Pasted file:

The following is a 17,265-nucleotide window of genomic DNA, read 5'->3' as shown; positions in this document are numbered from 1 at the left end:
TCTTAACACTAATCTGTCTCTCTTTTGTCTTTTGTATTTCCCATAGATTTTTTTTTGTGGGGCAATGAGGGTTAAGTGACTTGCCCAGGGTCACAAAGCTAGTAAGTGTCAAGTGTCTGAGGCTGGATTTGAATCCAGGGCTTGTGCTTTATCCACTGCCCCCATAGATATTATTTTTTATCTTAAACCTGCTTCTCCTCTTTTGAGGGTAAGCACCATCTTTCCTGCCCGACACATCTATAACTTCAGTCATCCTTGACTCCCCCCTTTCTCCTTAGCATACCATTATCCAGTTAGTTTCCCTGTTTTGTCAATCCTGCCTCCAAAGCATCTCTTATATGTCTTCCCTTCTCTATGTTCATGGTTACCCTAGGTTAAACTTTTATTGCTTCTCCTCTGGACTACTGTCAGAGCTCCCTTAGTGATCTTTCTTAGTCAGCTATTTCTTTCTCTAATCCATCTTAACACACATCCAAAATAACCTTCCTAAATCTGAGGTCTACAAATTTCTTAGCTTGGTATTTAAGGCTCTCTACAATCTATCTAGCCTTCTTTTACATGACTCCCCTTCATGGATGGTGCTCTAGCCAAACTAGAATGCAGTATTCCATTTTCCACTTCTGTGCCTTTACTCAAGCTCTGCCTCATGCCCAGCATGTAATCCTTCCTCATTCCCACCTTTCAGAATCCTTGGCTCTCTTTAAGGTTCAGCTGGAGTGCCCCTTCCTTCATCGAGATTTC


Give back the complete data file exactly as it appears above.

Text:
The following is a 17,265-nucleotide window of genomic DNA, read 5'->3' as shown; positions in this document are numbered from 1 at the left end:
TCTTAACACTAATCTGTCTCTCTTTTGTCTTTTGTATTTCCCATAGATTTTTTTTTGTGGGGCAATGAGGGTTAAGTGACTTGCCCAGGGTCACAAAGCTAGTAAGTGTCAAGTGTCTGAGGCTGGATTTGAATCCAGGGCTTGTGCTTTATCCACTGCCCCCATAGATATTATTTTTTATCTTAAACCTGCTTCTCCTCTTTTGAGGGTAAGCACCATCTTTCCTGCCCGACACATCTATAACTTCAGTCATCCTTGACTCCCCCCTTTCTCCTTAGCATACCATTATCCAGTTAGTTTCCCTGTTTTGTCAATCCTGCCTCCAAAGCATCTCTTATATGTCTTCCCTTCTCTATGTTCATGGTTACCCTAGGTTAAACTTTTATTGCTTCTCCTCTGGACTACTGTCAGAGCTCCCTTAGTGATCTTTCTTAGTCAGCTATTTCTTTCTCTAATCCATCTTAACACACATCCAAAATAACCTTCCTAAATCTGAGGTCTACAAATTTCTTAGCTTGGTATTTAAGGCTCTCTACAATCTATCTAGCCTTCTTTTACATGACTCCCCTTCATGGATGGTGCTCTAGCCAAACTAGAATGCAGTATTCCATTTTCCACTTCTGTGCCTTTACTCAAGCTCTGCCTCATGCCCAGCATGTAATCCTTCCTCATTCCCACCTTTCAGAATCCTTGGCTCTCTTTAAGGTTCAGCTGGAGTGCCCCTTCCTTCATCGAGATTTC